• Within Listening Circles, spontaneous community forms and dissolves. However, once those initial connections are made, with regular attendance a continuity of belonging develops for those who want it.
  • While themes emerge each month, consistently spoken is the loneliness that gnaws quietly in certain moments in peoples’ lives. Paradoxically, being able to express this loneliness to others may reduce it.
  • Another theme is the joy people find in simple things. These generative experiences of connecting deeply with others counter the fractious society in which we live and serve as a reminder of what is important to us all, beyond all the noise.
  • Listening is an act that can heal. It is a simple practice and a high level art form. It is an act of kindness which has the potential to transform everything.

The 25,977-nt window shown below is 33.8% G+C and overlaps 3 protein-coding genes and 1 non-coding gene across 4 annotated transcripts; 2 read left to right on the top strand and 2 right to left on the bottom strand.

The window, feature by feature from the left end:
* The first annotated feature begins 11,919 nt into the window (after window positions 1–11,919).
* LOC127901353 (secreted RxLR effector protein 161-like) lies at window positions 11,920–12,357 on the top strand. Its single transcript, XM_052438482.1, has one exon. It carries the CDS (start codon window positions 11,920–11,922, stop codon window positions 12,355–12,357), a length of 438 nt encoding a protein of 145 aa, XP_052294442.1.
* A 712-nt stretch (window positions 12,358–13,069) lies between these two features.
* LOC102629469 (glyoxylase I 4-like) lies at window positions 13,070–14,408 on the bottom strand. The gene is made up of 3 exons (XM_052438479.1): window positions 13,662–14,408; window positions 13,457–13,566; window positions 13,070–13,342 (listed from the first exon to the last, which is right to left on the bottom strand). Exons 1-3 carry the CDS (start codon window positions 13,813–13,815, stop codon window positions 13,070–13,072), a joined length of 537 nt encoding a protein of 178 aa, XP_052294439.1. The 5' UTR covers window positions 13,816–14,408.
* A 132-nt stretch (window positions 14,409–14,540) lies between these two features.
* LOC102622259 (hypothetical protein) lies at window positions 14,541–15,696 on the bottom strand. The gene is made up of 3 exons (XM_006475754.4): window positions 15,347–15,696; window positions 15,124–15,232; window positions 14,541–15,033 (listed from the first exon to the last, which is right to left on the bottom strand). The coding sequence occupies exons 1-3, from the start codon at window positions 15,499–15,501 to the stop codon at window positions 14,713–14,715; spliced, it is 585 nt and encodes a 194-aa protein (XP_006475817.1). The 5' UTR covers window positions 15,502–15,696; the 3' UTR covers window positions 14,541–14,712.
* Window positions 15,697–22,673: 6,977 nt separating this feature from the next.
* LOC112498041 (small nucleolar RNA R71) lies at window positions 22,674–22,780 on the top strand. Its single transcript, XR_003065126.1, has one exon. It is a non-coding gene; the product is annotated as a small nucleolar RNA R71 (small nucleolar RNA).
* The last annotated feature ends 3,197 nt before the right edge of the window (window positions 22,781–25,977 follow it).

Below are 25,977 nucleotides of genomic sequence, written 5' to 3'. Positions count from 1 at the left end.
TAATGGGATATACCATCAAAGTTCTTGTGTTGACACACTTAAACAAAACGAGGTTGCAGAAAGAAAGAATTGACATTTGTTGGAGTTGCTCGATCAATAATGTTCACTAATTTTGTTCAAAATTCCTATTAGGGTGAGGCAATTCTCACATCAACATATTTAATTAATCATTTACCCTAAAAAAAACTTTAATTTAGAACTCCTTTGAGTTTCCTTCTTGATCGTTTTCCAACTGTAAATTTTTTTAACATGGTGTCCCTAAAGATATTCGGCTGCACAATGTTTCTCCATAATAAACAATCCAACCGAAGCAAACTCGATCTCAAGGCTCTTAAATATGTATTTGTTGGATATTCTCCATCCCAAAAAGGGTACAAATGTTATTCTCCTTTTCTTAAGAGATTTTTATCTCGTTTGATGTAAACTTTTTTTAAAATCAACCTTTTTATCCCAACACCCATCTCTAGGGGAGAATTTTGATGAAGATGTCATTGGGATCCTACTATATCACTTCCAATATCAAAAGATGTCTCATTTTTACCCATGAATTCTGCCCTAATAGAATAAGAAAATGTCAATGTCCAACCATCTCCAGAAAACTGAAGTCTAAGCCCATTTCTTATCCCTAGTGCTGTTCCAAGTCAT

Listening Circles as Practice

I see the Listening Circle as a “practice space” in which we learn together how to fine-tune our listening skills. Too, as we practice in th Listening Circle we can then each take the practice out into our contexts and spaces, thereby spreading the skills for meaningful conversation.

Listening alone is not solely what is needed to address society's challenges. Just as there are moments when good listening is critical, there will be moments when other dynamics and activities are required. But listening is such an important “meta skill” for navigating uncertain times, I believe it is necessary to learn and practice intentionally, in the safe spaces created by Listening Circles.